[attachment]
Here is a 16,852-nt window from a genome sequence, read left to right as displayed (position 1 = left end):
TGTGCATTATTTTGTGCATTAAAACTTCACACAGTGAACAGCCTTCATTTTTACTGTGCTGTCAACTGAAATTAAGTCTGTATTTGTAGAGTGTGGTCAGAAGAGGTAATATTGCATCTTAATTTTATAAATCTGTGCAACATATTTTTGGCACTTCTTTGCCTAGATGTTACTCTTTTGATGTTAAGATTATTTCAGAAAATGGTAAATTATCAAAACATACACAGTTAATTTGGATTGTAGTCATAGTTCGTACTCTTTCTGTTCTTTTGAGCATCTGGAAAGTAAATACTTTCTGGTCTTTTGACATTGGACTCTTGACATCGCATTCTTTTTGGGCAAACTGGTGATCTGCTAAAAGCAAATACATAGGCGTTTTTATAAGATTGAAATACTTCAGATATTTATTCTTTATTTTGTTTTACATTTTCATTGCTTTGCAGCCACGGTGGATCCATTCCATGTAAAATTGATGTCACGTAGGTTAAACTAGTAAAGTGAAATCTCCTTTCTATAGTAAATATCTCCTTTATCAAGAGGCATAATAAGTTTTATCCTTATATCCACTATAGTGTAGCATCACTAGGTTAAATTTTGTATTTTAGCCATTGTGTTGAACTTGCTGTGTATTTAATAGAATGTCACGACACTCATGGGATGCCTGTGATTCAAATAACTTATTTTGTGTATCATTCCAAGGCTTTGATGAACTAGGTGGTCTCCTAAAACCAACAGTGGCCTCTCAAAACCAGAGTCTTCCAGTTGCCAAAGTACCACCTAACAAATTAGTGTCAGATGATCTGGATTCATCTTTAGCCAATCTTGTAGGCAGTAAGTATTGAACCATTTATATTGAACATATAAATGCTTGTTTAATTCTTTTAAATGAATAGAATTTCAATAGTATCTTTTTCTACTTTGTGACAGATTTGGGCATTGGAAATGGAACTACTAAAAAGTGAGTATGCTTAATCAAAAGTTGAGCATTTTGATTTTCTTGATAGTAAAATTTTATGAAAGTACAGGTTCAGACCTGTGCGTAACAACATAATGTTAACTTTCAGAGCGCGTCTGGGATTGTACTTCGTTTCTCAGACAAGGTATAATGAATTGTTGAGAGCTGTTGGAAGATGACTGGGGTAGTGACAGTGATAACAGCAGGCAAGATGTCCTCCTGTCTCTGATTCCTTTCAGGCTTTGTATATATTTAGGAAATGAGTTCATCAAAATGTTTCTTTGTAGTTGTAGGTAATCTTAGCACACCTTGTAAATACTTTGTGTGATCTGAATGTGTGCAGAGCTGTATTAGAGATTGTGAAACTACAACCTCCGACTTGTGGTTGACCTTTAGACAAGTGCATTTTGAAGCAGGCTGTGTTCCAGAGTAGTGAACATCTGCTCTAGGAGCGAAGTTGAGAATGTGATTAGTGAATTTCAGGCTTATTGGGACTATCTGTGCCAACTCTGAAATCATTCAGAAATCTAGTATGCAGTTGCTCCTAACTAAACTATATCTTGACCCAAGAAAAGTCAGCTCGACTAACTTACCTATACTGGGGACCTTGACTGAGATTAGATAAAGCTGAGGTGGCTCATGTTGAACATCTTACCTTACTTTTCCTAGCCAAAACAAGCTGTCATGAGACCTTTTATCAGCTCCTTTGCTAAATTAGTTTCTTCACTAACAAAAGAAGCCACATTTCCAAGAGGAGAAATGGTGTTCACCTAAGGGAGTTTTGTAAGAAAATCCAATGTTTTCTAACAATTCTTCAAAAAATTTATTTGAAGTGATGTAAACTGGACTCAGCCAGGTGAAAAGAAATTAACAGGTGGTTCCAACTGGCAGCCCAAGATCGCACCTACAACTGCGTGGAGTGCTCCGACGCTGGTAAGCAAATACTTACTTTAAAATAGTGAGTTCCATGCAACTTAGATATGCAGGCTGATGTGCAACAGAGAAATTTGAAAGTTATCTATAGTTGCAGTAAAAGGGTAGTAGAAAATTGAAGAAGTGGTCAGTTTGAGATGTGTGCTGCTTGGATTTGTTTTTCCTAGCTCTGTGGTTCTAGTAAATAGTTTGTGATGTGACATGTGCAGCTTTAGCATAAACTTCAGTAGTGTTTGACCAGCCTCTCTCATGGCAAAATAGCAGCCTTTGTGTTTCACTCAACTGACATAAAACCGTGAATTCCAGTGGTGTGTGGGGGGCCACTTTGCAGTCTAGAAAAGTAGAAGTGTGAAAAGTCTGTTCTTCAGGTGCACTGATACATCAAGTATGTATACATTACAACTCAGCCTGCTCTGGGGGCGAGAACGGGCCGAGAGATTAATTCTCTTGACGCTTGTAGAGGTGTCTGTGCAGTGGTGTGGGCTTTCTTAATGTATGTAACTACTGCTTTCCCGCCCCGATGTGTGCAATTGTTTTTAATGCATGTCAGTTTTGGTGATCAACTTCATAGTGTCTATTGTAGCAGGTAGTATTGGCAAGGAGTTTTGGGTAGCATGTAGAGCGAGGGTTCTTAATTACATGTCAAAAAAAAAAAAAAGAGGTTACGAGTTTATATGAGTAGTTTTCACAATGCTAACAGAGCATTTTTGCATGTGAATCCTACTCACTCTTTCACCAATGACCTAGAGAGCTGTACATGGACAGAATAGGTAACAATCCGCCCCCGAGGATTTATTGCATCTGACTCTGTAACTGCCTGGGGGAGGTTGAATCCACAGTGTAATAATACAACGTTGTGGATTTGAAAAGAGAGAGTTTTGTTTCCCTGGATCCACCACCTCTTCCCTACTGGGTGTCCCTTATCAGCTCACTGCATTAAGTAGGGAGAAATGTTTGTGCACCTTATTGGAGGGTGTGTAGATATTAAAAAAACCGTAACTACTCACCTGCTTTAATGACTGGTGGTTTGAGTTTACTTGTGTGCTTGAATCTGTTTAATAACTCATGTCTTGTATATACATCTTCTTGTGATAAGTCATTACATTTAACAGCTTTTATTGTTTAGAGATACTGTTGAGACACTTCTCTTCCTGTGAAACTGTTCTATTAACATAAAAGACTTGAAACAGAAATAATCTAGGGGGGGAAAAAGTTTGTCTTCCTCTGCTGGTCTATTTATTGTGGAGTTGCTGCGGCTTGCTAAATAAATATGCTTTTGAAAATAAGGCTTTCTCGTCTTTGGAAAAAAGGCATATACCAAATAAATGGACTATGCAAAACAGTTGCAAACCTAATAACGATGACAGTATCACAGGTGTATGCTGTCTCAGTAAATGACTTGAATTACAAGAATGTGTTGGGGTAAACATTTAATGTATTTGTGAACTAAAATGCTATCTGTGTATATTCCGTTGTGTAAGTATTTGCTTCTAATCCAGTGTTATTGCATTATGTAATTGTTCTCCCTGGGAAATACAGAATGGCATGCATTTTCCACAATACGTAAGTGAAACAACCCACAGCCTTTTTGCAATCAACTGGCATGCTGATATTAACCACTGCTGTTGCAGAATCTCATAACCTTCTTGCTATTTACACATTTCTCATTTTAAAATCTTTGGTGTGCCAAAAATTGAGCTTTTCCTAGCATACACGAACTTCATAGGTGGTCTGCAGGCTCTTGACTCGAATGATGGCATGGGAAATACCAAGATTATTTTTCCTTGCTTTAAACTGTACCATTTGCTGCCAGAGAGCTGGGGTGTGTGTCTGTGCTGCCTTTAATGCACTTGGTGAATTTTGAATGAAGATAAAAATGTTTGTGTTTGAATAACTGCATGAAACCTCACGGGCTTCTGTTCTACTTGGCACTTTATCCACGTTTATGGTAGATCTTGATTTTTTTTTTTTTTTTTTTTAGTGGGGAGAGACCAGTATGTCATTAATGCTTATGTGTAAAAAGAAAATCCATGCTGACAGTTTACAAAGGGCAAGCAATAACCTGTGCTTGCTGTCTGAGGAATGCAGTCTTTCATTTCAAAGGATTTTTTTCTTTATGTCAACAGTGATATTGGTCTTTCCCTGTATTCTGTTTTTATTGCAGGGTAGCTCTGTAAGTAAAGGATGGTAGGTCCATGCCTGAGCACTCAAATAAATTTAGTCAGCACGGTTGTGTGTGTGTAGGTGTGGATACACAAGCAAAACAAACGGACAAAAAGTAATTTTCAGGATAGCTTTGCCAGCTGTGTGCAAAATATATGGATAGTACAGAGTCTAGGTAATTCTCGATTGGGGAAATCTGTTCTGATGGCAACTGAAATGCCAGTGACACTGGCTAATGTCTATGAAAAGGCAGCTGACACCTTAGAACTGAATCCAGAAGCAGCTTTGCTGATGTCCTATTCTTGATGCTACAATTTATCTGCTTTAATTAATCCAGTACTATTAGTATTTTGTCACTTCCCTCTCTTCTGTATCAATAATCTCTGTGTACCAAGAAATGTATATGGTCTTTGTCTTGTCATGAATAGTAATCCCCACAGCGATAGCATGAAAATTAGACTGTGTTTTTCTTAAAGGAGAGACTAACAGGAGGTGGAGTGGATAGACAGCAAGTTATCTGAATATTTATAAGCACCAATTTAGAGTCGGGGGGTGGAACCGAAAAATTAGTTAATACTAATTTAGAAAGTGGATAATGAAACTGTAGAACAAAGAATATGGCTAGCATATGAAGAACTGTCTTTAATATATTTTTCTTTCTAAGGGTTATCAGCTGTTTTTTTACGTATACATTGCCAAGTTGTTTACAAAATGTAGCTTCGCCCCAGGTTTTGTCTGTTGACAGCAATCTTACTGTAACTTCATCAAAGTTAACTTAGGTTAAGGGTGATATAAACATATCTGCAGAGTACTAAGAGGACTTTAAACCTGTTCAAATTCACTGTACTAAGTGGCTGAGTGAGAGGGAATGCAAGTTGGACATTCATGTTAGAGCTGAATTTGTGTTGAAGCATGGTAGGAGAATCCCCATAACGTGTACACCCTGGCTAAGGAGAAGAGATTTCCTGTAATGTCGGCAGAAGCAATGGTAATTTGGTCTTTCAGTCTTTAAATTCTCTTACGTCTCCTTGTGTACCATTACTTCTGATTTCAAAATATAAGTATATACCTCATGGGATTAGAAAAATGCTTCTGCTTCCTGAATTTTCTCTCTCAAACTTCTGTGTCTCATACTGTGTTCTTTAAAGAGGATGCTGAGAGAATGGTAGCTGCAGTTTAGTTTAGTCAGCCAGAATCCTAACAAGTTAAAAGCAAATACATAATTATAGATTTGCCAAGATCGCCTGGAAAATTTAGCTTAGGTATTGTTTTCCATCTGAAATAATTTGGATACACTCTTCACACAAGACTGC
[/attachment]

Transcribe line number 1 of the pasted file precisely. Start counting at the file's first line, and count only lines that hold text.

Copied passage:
Here is a 16,852-nt window from a genome sequence, read left to right as displayed (position 1 = left end):